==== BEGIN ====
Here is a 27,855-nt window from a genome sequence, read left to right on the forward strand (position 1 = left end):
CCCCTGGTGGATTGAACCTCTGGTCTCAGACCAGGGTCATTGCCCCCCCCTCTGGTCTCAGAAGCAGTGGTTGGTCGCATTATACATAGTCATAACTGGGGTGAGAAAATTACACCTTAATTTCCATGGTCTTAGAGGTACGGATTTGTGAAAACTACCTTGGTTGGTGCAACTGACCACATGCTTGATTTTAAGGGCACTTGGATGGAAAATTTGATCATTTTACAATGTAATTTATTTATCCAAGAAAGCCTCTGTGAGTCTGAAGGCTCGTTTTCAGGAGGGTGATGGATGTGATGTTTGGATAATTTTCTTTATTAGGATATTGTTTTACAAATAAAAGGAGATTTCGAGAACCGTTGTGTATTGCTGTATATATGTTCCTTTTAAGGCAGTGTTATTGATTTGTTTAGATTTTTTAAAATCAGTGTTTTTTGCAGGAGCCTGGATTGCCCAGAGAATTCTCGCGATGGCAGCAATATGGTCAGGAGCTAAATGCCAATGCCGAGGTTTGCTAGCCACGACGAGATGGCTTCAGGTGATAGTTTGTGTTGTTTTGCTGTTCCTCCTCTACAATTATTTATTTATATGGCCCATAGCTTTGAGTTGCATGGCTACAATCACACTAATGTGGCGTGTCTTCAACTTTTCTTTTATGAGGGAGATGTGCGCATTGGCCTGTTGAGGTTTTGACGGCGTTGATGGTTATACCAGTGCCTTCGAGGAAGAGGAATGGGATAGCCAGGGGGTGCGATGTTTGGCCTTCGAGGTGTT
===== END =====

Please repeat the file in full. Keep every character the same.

Here is a 27,855-nt window from a genome sequence, read left to right on the forward strand (position 1 = left end):
CCCCTGGTGGATTGAACCTCTGGTCTCAGACCAGGGTCATTGCCCCCCCCTCTGGTCTCAGAAGCAGTGGTTGGTCGCATTATACATAGTCATAACTGGGGTGAGAAAATTACACCTTAATTTCCATGGTCTTAGAGGTACGGATTTGTGAAAACTACCTTGGTTGGTGCAACTGACCACATGCTTGATTTTAAGGGCACTTGGATGGAAAATTTGATCATTTTACAATGTAATTTATTTATCCAAGAAAGCCTCTGTGAGTCTGAAGGCTCGTTTTCAGGAGGGTGATGGATGTGATGTTTGGATAATTTTCTTTATTAGGATATTGTTTTACAAATAAAAGGAGATTTCGAGAACCGTTGTGTATTGCTGTATATATGTTCCTTTTAAGGCAGTGTTATTGATTTGTTTAGATTTTTTAAAATCAGTGTTTTTTGCAGGAGCCTGGATTGCCCAGAGAATTCTCGCGATGGCAGCAATATGGTCAGGAGCTAAATGCCAATGCCGAGGTTTGCTAGCCACGACGAGATGGCTTCAGGTGATAGTTTGTGTTGTTTTGCTGTTCCTCCTCTACAATTATTTATTTATATGGCCCATAGCTTTGAGTTGCATGGCTACAATCACACTAATGTGGCGTGTCTTCAACTTTTCTTTTATGAGGGAGATGTGCGCATTGGCCTGTTGAGGTTTTGACGGCGTTGATGGTTATACCAGTGCCTTCGAGGAAGAGGAATGGGATAGCCAGGGGGTGCGATGTTTGGCCTTCGAGGTGTT